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‘Major defeat for the US’: Backlash at home & abroad for BoJo’s govt after allowing Huawei a role in 5G network rollout

‘Major defeat for the US’: Backlash at home & abroad for BoJo’s govt after allowing Huawei a role in 5G network rollout
The UK government’s decision to allow Chinese telecoms giant Huawei to continue working on Britain’s 5G networks – with ‘restricted’ access – has provoked anger from high profile figures in both the UK and the US.

In a statement released on Tuesday, the UK government said Britain’s National Cyber Security Centre has recommended that they limit access to “high-risk vendors,” such as Huawei, who will continue the 5G rollout across the country.

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Foreign Secretary Dominic Raab issued a statement in the UK Parliament fending off criticism, and claiming that the government was “establishing one of the strongest regimes for telecoms security anywhere in the world.”

The UK has been under increasing pressure from Washington to block Huawei, including the latter warning that allowing the Chinese company to play a role could threaten US-UK intelligence sharing. The apparent defiance in the face of Washington’s wishes has triggered anger from Conservative Party loyalists, UK opposition parties, and US politicians.

Former Tory leader Iain Duncan Smith insisted that allowing Huawei to help build 5G is a “mistake,” because “we are in a cyber war with China.” The MP for Chingford and Woodford Green added that it “beggars belief” that the UK government would allow the Chinese firm to the country’s network.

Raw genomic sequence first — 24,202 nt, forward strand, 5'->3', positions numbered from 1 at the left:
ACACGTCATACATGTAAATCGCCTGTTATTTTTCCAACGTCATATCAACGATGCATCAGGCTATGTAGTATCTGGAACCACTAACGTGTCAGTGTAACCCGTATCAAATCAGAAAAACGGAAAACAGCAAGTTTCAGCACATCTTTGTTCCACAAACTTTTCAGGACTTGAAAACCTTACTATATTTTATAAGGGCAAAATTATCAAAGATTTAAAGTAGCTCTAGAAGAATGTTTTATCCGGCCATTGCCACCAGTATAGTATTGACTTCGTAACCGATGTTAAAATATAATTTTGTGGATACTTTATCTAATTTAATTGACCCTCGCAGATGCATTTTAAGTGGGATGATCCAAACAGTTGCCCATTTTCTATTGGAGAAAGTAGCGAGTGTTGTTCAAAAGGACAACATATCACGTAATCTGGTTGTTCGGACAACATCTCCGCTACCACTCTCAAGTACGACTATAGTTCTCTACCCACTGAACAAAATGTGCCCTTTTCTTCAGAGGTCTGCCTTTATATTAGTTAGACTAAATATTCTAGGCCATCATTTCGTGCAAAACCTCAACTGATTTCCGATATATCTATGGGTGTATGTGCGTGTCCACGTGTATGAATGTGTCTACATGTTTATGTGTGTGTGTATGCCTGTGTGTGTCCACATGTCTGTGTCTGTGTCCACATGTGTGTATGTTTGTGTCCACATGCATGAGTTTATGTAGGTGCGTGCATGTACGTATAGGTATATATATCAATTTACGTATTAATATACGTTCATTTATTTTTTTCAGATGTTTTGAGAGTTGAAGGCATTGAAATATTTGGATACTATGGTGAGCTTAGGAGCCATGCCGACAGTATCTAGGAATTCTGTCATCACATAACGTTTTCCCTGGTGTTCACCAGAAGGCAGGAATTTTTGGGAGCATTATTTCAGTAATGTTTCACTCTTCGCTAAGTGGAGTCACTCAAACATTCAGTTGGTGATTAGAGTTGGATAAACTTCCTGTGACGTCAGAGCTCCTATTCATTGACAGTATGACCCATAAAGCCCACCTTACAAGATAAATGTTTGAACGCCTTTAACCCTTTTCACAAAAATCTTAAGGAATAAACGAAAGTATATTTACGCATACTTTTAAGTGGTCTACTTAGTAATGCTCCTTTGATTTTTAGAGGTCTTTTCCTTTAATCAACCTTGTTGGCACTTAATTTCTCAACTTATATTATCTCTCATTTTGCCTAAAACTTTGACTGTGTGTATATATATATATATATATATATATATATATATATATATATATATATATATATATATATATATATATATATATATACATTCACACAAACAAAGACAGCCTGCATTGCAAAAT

Former UK PM Theresa May’s joint chief of staff, Nick Timothy, warned on Twitter that the UK could end up regretting this decision and that “our freedom of action vis-a-vis China, even at home, is diminishing by the day.”

Along with a number of disgruntled Tories, Brexit Party leader Nigel Farage was another notable critic of the contentious decision. Farage accused PM Boris Johnson’s administration of compromising UK security and insulting our “closest friends” (the US), adding that the move shows that “our establishment have been paid off by China.”

Labour’s shadow culture secretary, Tracy Brabin, issued a statement in the House of Commons claiming that with this decision, the Tories had “refused to take our technological sovereignty seriously.”

The AFP reports that a senior Trump administration official responded to the move by saying the US was “disappointed,” insisting that “there is no safe option for untrusted vendors” like Huawei to control any part of a 5G network.

Meanwhile, former Republican Speaker of the US House of Representatives Newt Gingrich claimed the British decision was a “major defeat for the United States.”

Last May, US President Donald Trump signed an executive order effectively banning Huawei for allegedly posing a threat to national security. US Secretary of State Mike Pompeo arrives in the UK on Wednesday, with the issue of Huawei sure to be high on the list of topics to be discussed.

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